Have you booked your family photoshoot? Not sure what to do now? Read on for 5 things to prepare before your family photoshoot.
Choose Your Clothing Carefully
Remember to set aside some time in advance of your photoshoot to plan out what you are going to wear. Have a look on Pinterest for ideas if you’re not sure what style you fancy. Some families choose to come in their favourite day to day outfits, some choose to look a little smarter than normal .
Think about co-ordinating your outfits rather than all wearing the same. Consider dressing in shades of the same colour, or complimentary colours. Perhaps pick one main colour, and have each member of your family wear something in that colour – a top, a hat, scarf or cardigan. Each can be in a different shade of your chosen colour. Avoid clothes with strong or loud patterns and logos, these can be distracting in an image. Try and stick to solid colours and simple designs. Small amounts texture, such as a frill, a chunky jumper or a denim jacket, can work well.
Make sure you wear clothes that fit, including any new clothes. If you’re squeezing into an outfit, if it rides up or down or if it shows underwear lines then don’t wear it. These things show up in photographs. Pick clothes that suit your style. If you feel comfortable then you’ll look comfortable. Dress your kids in the clothes they love – whether thats a dress to spin and twirl in the forest or their favourite jeans for an adventure in the forest. We want them to be happy during the session.
When picking your images, think about where you will be displaying your images. If you plan to put some on the wall in your lounge which in grey with a yellow accent, then think about including some yellow in your outfits. With some clever dressing there is still plenty of time to get some different looks in your images. Using layers for example of a bright t-shirt with a neutral jumper over the top. This makes it easy to change between the two. Adding or removing coats, hats and other accessories can also help add variety.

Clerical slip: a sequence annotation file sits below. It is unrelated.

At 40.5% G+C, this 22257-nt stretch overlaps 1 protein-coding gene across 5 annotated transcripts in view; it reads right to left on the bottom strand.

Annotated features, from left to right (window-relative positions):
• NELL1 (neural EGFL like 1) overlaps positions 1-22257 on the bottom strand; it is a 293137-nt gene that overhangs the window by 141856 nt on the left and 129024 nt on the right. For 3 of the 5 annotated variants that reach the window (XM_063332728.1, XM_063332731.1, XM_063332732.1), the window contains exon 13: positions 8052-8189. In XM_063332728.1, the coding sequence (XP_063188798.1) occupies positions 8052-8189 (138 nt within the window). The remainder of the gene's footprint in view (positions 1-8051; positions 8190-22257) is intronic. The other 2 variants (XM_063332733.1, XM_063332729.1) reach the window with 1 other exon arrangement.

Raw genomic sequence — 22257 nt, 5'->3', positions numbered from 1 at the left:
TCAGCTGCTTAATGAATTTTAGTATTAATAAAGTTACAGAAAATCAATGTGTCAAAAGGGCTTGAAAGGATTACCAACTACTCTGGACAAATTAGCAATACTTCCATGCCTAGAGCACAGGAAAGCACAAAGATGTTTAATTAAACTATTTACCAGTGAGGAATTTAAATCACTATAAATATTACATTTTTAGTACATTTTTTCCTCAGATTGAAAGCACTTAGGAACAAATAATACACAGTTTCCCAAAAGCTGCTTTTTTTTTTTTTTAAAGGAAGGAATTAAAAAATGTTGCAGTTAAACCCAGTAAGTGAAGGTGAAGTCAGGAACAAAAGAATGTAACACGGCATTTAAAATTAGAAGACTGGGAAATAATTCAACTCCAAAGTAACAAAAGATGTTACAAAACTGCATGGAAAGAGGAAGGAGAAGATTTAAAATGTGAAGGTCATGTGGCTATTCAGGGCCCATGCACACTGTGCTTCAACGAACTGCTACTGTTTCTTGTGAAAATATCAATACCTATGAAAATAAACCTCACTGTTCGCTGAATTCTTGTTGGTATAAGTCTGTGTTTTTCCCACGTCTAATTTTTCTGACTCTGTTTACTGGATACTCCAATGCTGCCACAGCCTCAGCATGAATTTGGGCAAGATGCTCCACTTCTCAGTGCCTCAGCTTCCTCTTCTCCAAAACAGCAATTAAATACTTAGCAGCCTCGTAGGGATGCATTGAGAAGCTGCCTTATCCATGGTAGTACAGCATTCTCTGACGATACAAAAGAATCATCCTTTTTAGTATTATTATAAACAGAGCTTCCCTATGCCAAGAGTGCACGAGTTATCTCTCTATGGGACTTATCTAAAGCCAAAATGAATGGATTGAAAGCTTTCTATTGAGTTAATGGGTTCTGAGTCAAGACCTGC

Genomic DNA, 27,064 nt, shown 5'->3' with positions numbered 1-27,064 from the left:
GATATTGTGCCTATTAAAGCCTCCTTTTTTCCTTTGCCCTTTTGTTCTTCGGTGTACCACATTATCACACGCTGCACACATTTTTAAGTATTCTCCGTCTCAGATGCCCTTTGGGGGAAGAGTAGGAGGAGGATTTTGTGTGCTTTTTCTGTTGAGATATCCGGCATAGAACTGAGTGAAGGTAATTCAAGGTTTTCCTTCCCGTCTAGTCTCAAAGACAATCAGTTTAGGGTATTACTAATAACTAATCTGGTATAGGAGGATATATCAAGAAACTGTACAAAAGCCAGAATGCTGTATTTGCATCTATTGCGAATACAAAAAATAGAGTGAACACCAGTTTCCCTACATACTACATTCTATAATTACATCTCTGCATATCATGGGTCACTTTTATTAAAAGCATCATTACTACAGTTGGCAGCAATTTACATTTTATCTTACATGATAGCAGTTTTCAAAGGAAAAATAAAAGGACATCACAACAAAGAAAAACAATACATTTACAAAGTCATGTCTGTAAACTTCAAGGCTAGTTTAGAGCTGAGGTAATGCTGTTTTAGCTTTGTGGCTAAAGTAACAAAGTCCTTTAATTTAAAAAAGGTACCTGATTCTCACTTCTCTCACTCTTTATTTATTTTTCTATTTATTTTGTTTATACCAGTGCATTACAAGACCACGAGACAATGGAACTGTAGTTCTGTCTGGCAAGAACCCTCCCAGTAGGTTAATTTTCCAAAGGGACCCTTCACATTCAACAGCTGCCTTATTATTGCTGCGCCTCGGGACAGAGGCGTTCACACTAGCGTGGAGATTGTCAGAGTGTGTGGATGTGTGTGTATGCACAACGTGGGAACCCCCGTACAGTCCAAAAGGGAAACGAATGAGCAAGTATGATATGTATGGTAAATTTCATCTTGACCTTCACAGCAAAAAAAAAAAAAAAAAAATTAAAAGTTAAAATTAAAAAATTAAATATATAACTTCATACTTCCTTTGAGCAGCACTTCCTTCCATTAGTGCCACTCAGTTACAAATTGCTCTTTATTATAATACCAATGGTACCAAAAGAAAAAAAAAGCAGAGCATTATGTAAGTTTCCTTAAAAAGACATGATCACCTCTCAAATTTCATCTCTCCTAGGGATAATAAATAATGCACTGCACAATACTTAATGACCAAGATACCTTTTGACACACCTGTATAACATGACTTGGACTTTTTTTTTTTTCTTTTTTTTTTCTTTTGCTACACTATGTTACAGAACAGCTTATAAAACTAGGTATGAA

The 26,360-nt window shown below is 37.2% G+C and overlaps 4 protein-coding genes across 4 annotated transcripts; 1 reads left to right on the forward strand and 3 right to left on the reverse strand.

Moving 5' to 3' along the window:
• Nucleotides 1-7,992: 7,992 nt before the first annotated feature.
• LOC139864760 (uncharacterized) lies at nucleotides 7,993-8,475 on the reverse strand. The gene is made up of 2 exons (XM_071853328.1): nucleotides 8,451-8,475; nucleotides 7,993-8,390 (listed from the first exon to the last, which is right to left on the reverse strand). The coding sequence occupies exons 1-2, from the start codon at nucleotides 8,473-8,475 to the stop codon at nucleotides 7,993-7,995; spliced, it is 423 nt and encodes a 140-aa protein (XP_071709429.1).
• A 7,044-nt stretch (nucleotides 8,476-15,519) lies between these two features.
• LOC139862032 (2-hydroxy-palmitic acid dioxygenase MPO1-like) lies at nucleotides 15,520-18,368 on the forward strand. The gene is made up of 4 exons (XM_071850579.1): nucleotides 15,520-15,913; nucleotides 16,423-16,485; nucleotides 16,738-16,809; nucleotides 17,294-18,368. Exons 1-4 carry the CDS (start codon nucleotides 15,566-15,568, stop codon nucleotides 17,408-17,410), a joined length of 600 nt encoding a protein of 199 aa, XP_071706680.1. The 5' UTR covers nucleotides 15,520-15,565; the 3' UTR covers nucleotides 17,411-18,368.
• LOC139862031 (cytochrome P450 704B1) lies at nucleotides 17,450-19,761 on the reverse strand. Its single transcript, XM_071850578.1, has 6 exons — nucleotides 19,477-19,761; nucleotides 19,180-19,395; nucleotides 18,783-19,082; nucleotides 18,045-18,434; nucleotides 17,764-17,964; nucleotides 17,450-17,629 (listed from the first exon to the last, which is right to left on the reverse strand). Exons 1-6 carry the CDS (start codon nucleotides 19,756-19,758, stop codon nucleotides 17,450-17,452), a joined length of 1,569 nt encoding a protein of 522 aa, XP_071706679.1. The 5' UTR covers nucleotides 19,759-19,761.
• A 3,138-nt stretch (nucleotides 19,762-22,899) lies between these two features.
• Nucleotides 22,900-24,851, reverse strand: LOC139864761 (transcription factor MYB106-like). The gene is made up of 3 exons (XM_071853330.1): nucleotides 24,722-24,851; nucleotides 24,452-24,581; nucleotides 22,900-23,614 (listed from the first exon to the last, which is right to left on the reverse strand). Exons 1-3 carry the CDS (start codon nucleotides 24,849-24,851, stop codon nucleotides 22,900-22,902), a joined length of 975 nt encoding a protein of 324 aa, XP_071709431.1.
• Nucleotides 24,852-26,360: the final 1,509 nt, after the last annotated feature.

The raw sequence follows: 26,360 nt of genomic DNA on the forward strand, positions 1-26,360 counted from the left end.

Lay the outfits out together a week or two before the shoot and see how they look. This way you still have time to change some bits if you’re not happy with the result.
Get ready early
Make sure you give yourself plenty of time to get ready before the photoshoot. Make sure everyone showers, and does hair and make up, well ahead of time. Aim to leave the house maybe 30 minutes early, so you have time to run back into the house to get whatever you have forgotten. It then doesn’t matter if you get caught up in a little traffic, you still arrive feeling calm.
Arriving flustered and late often sets the tone for you feeling rushed and disorganised during your photoshoot. We want you happy and relaxed so plan to get ready early.
Be well rested and well fed.
Try and schedule your family photoshoot around everyone’s nap time. While the best light for photography is normally found just after sunrise and before sunset, if that doesn’t work for you then let’s find a time that does. Know one of you has got a big night out planned? Let’s avoid scheduling a photoshoot early the next day. Tired children (and adults!) rarely make for happy photos.
Hangry does not make for good photographs. Even if you are going for dinner after the family shoot then make sure everyone has had a good snack before hand. If you need to bring snacks for children (or you!) to have during the session that’s absolutely fine, just think about choosing snacks that won’t make a mess of their clothes.
Prepare your children
This one depends on the age of the children. As your children get older you can involve them more and more – choosing where you go and what you do on your family photoshoot, helping pick out the outfits etc. With some children you may want to arrive at the shoot location before our meeting time, so they can have a run around and burn off any excess energy.
You also need to think about what toys your children have with them at the shoot, or what toys they can see if we are at your house. Children normally want to play with what they can see, so if you don’t want it in the shoot don’t bring it with you. On the other hand, a more cautious child may benefit from having a favourite toy, and seeing a few photos of bunny can help a nervous child want to get involved.
Let your child smile naturally!
This is a big one. You know what makes your child laugh, which is brilliant, and I’ll certainly be relying on that knowledge during the photoshoot. But resist the urge to say things like ‘don’t smile like that, give me your real smile’. The best way to get a real smile is to actually make them laugh. So focus on being silly, even pulling silly faces – the smiles that follow these are the natural ones.
Your kids will also pick up on your mood. Try and relax and enjoy the experience, and even have some fun!